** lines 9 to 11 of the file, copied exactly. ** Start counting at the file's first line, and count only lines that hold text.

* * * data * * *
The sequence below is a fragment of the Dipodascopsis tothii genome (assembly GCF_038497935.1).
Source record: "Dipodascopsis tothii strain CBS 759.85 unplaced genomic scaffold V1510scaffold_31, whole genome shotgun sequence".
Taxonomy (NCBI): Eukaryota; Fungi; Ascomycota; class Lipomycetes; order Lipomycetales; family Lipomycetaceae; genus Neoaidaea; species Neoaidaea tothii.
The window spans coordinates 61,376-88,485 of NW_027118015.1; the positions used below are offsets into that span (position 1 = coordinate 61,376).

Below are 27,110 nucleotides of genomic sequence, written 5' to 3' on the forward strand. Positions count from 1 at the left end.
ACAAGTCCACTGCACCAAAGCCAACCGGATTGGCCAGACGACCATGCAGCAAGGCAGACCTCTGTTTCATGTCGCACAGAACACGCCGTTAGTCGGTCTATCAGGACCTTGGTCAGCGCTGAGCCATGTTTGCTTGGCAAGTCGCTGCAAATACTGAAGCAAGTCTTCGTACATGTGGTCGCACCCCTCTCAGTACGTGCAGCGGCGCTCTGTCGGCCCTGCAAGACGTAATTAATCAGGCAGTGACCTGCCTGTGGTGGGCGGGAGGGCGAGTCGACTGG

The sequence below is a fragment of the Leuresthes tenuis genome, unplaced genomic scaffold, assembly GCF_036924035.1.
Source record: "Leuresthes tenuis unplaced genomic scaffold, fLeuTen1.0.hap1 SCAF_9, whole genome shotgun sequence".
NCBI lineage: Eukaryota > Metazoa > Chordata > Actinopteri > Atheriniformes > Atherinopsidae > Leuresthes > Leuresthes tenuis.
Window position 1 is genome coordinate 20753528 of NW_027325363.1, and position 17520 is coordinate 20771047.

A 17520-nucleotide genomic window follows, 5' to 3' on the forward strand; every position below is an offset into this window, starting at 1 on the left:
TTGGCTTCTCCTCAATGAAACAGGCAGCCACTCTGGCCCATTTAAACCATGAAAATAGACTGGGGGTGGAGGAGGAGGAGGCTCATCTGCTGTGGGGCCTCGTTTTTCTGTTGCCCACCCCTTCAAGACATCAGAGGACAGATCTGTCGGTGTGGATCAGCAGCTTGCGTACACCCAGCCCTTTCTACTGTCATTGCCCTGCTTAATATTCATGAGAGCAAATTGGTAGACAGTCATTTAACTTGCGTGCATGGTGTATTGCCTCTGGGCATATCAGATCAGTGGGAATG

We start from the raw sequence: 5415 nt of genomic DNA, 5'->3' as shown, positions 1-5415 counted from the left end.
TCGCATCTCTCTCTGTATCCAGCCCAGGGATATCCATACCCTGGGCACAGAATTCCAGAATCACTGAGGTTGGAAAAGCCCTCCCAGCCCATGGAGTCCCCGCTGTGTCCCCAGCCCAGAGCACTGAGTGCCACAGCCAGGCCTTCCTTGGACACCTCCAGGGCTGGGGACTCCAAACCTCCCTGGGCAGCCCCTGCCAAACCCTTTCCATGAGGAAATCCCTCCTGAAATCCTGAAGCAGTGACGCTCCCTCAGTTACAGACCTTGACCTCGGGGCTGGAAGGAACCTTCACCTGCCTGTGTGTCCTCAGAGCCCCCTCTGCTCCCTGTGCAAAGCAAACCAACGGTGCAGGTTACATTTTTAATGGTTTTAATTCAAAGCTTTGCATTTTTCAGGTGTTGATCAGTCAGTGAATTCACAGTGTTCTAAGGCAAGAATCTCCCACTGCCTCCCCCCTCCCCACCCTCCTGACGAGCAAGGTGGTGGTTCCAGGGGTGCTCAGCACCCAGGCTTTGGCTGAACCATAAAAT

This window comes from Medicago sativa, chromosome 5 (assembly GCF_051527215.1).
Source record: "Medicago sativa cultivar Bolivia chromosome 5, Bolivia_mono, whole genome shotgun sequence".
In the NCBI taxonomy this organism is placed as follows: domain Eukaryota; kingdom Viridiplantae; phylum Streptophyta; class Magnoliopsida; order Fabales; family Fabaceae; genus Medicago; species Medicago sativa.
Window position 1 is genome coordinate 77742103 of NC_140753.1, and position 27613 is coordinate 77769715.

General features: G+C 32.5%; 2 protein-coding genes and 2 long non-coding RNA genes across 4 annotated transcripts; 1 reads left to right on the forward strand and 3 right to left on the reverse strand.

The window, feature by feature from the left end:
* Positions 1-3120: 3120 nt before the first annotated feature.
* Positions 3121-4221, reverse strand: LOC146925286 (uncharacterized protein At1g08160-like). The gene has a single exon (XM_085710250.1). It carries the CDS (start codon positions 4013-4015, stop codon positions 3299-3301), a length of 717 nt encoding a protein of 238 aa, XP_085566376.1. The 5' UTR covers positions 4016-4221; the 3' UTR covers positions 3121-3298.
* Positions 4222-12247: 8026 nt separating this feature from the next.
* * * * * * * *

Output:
NCBI lineage: Eukaryota > Metazoa > Chordata > Actinopteri > Atheriniformes > Atherinopsidae > Leuresthes > Leuresthes tenuis.
Window position 1 is genome coordinate 20753528 of NW_027325363.1, and position 17520 is coordinate 20771047.

A 17520-nucleotide genomic window follows, 5' to 3' on the forward strand; every position below is an offset into this window, starting at 1 on the left: